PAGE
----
I almost always reply with a semi-embarrassed, “Kind of,” which is the most honest answer I can give. Though my collection is indeed larger than the average citizen’s, it’s far smaller than that of most of my music geek friends, and the reality is I hate far more music than I like. Continue reading
This was written in 2000, as Napster and a variety of online music sites were shaking up the business. SF Bay Guardian Arts Editor Tommy Tompkins and I would get together for lunch pretty regularly after I went to work full-time for listen.com, and we’d talk about what was happening to the music business. So it made sense that eventually he asked me to write him a longish piece on it all. Nothing too embarrassing below, I don’t think, almost a decade and a half later, which isn’t too bad, when pontificating about what the future will or won’t bring. The week this ran I got an email from Hillary Rosen, the much-vilified head of the RIAA at the time, telling me she liked my article and liked Negativland. I think my only reply was, “Please don’t break the Internet.”
The music business has witnessed so many stunning developments in the past few weeks that this very sentence will probably go out of date before I finish typing it. One minute Metallica’s suing Napster, then before you can say, “What dickheads!” they’ve collected the names of over 300,000 Napster users they accuse of illegally trading Metallica tunes. A few days after a federal judge rules that Mp3.com’s Beam-It feature violates copyright laws, the company announces a new subscription service for classical music lovers, and five minutes after THAT Universal and Sony decide they, too, will develop a subscription-based service for people seeking downloadable music on the internet. Continue reading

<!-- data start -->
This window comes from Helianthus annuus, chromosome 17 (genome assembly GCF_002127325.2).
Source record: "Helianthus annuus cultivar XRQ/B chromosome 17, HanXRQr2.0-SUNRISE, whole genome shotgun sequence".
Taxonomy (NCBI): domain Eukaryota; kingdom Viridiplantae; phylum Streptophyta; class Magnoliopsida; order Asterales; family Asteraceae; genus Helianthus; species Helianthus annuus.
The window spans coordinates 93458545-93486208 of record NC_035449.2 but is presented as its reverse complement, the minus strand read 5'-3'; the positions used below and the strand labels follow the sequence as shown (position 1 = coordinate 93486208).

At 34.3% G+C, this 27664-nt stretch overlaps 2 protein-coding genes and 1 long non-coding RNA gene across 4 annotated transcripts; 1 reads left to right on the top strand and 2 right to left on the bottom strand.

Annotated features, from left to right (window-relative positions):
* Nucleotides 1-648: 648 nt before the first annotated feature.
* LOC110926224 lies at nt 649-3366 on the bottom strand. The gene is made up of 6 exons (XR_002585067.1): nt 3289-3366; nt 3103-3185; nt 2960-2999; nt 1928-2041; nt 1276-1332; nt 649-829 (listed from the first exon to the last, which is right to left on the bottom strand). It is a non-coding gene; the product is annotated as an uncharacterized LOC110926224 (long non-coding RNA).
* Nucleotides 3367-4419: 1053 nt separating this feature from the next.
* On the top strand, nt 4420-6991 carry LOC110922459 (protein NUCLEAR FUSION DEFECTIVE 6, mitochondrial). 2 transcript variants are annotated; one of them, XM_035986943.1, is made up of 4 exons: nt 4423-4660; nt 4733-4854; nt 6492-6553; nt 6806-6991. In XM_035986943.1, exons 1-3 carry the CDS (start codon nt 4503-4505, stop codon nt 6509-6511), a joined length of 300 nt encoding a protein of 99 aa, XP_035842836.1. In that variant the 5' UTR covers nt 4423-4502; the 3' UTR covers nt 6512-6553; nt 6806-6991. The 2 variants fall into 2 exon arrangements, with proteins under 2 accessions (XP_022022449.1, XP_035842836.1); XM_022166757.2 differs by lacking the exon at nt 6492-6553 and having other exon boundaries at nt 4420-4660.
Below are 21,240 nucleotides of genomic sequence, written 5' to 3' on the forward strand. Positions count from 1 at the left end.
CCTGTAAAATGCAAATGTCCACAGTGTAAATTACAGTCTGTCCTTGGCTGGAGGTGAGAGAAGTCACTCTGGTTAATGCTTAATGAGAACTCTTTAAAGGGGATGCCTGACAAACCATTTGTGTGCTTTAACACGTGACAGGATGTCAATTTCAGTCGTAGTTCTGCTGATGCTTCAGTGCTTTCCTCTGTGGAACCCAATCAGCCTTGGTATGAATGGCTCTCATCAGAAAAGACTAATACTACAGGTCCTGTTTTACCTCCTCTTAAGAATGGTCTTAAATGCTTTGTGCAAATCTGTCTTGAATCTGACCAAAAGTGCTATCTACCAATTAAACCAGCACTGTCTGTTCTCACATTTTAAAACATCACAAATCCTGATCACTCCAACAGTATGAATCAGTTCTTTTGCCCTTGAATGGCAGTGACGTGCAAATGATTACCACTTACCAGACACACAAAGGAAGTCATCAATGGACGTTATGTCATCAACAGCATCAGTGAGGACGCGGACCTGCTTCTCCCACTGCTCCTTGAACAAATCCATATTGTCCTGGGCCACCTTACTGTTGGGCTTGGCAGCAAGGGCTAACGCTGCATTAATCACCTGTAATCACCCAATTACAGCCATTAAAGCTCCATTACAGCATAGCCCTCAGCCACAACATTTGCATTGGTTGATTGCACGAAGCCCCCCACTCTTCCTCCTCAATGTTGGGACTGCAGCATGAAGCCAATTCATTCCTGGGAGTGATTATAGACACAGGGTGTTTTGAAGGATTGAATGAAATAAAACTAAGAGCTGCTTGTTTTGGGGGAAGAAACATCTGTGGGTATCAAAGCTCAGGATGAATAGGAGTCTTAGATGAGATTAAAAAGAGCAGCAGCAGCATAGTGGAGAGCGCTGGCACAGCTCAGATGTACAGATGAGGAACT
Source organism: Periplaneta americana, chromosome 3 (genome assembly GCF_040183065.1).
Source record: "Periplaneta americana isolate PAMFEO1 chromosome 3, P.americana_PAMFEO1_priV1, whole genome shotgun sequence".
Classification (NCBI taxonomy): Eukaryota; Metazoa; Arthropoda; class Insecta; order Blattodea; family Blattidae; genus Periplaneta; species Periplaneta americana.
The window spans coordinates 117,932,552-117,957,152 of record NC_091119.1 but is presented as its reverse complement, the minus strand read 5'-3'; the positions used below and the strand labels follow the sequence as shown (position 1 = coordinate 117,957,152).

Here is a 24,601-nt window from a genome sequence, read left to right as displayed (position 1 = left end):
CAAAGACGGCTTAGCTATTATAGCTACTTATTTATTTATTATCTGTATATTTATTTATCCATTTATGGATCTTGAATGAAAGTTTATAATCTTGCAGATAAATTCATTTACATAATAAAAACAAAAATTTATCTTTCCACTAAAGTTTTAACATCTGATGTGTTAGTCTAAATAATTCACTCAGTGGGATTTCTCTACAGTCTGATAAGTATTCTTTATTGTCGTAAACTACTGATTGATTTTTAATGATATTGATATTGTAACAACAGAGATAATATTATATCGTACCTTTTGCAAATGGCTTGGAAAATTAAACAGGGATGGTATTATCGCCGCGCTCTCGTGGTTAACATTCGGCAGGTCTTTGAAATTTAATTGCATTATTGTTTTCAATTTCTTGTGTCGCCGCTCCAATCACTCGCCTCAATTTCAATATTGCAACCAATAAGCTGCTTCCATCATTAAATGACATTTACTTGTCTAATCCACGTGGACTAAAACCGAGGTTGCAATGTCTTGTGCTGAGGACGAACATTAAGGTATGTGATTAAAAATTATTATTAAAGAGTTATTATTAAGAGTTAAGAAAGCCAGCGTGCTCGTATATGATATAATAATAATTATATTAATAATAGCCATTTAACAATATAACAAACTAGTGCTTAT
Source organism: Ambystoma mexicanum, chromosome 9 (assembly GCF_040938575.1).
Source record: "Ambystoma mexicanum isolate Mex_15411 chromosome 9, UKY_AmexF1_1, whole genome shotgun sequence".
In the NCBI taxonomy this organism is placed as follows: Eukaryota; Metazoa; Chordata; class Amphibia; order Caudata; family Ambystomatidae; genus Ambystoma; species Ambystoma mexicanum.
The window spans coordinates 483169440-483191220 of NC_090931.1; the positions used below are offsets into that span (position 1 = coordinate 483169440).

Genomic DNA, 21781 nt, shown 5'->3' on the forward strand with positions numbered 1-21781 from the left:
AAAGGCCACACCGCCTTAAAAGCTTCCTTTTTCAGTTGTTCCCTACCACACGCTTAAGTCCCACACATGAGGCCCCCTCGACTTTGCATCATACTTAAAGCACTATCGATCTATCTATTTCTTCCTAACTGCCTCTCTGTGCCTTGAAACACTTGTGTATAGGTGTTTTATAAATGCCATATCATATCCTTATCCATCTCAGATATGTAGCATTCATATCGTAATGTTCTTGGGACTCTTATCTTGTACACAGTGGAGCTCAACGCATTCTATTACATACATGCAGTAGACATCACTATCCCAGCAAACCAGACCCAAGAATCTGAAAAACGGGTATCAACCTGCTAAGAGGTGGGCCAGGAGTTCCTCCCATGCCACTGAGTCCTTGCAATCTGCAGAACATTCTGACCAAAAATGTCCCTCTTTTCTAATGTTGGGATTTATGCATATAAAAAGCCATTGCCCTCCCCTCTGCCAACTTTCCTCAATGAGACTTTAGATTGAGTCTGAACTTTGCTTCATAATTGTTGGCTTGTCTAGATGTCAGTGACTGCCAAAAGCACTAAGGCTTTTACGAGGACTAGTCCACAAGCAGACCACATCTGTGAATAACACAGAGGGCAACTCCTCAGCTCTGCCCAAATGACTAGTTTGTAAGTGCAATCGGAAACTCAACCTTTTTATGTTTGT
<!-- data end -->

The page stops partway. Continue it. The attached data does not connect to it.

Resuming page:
I’m not entirely sure where this piece written in 2000 originally ran. It might have been on zdnet. It originally had links to all of the no-name bands it mentions on mp3.com, none of which seem to have ANY internet presence at all thirteen years later, which is itself kind of odd. I did, however, find this blog post from 2010 in which someone talks about how the story of Heavy Vegetation’s “No Turkey for Night Ranger” had a longer life than the song itself. Anyway, this is what the online music world looked like when 99% of the music available online was free, and by nobody you’d ever heard of.
The brave new world of downloadable music has been getting a lot of press. It’s also been getting a lot of complaints: most of the legal downloads out there tend to be by bands you’ve never heard of. Mp3.com and other sites offering free music downloads are turning into worldwide, never-ending open mike nights (and there’s just about as much chance of an A&R guy checking out the talent there as there is at your local coffee house). That’s supposed to be the point, of course: the internet offers young bands a new means of sharing their art with the world, unfettered by corporate notions of what’s commercial and yadda yadda yadda. But there’s no getting around a simple fact: a lot of the stuff simply sucks. Continue reading